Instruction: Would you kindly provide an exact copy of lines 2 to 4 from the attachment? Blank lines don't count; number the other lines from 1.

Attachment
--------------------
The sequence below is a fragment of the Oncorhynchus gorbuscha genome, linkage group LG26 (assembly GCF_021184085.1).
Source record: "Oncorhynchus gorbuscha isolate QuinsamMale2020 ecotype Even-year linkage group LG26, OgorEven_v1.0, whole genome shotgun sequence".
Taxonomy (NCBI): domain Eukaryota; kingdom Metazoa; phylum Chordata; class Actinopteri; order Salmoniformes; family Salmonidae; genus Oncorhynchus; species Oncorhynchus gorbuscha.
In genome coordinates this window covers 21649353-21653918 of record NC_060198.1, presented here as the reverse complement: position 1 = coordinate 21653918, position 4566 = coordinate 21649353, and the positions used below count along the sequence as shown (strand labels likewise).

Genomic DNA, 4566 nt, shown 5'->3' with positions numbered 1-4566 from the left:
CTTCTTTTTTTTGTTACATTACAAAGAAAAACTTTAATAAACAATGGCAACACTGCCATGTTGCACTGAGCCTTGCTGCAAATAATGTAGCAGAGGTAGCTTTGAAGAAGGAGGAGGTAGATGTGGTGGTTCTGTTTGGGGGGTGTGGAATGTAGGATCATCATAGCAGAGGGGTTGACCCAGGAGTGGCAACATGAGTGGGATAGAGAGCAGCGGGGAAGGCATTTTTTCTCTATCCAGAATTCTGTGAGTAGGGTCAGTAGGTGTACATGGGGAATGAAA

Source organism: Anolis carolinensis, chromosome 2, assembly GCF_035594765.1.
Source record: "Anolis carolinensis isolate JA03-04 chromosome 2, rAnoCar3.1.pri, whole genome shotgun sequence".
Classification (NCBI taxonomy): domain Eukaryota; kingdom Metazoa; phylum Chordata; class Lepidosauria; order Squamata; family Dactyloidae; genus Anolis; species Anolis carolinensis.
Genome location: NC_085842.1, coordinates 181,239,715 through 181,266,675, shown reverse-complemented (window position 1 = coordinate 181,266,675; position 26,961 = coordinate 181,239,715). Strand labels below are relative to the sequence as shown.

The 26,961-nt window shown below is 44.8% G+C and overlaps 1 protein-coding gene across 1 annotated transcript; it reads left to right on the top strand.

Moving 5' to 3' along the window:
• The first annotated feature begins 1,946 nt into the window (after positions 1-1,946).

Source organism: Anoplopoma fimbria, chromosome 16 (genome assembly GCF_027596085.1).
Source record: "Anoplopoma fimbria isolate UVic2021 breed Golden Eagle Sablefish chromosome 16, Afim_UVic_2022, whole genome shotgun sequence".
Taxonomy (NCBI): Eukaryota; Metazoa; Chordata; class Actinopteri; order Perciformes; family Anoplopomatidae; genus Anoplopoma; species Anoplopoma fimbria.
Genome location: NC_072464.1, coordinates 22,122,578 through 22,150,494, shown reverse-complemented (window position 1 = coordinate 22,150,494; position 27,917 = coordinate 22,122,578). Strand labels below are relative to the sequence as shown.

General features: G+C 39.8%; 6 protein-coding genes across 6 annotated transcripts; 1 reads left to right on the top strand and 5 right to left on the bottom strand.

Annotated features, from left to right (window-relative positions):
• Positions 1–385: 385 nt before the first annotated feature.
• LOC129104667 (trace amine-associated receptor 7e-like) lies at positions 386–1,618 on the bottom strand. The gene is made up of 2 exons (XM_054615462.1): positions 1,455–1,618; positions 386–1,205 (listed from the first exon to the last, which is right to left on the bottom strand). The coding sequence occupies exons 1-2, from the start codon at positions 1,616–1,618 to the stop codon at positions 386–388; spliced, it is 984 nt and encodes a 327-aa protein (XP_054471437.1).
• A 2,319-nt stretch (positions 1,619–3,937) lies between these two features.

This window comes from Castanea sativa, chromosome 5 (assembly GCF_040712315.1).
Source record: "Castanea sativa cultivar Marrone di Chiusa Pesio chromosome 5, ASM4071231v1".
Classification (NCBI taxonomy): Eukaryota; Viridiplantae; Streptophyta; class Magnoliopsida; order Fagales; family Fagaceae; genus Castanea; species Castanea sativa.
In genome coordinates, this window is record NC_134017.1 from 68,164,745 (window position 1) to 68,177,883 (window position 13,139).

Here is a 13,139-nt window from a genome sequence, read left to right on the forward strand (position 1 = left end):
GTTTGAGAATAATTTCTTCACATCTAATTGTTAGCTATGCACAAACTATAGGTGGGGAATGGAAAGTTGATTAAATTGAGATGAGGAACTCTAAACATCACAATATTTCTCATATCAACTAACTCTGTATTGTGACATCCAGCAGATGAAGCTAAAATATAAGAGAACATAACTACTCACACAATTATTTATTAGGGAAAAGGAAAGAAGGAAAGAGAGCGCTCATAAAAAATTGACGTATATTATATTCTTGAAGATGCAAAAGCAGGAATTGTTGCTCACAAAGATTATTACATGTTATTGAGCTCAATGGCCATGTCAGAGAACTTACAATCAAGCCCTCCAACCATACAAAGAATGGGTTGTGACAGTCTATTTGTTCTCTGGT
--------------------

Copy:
Source record: "Oncorhynchus gorbuscha isolate QuinsamMale2020 ecotype Even-year linkage group LG26, OgorEven_v1.0, whole genome shotgun sequence".
Taxonomy (NCBI): domain Eukaryota; kingdom Metazoa; phylum Chordata; class Actinopteri; order Salmoniformes; family Salmonidae; genus Oncorhynchus; species Oncorhynchus gorbuscha.
In genome coordinates this window covers 21649353-21653918 of record NC_060198.1, presented here as the reverse complement: position 1 = coordinate 21653918, position 4566 = coordinate 21649353, and the positions used below count along the sequence as shown (strand labels likewise).